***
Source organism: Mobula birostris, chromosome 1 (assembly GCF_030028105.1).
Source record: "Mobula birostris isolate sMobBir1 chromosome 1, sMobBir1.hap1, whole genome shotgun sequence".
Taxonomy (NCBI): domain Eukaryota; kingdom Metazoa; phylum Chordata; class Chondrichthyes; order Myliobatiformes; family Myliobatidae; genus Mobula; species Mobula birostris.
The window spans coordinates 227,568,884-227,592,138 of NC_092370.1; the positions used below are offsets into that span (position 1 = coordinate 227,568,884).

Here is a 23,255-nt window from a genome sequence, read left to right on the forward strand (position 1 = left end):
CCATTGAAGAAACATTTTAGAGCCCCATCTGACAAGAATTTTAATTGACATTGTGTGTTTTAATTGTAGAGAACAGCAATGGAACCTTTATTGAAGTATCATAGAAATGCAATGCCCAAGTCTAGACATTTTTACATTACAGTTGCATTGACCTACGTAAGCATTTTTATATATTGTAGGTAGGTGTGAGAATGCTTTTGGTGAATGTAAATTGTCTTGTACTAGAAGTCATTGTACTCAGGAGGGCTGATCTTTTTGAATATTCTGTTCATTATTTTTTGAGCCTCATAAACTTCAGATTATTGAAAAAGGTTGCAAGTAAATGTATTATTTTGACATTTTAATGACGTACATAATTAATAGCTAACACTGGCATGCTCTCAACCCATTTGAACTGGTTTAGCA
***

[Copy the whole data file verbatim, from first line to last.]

Source organism: Mobula birostris, chromosome 1 (assembly GCF_030028105.1).
Source record: "Mobula birostris isolate sMobBir1 chromosome 1, sMobBir1.hap1, whole genome shotgun sequence".
Taxonomy (NCBI): domain Eukaryota; kingdom Metazoa; phylum Chordata; class Chondrichthyes; order Myliobatiformes; family Myliobatidae; genus Mobula; species Mobula birostris.
The window spans coordinates 227,568,884-227,592,138 of NC_092370.1; the positions used below are offsets into that span (position 1 = coordinate 227,568,884).

Here is a 23,255-nt window from a genome sequence, read left to right on the forward strand (position 1 = left end):
CCATTGAAGAAACATTTTAGAGCCCCATCTGACAAGAATTTTAATTGACATTGTGTGTTTTAATTGTAGAGAACAGCAATGGAACCTTTATTGAAGTATCATAGAAATGCAATGCCCAAGTCTAGACATTTTTACATTACAGTTGCATTGACCTACGTAAGCATTTTTATATATTGTAGGTAGGTGTGAGAATGCTTTTGGTGAATGTAAATTGTCTTGTACTAGAAGTCATTGTACTCAGGAGGGCTGATCTTTTTGAATATTCTGTTCATTATTTTTTGAGCCTCATAAACTTCAGATTATTGAAAAAGGTTGCAAGTAAATGTATTATTTTGACATTTTAATGACGTACATAATTAATAGCTAACACTGGCATGCTCTCAACCCATTTGAACTGGTTTAGCA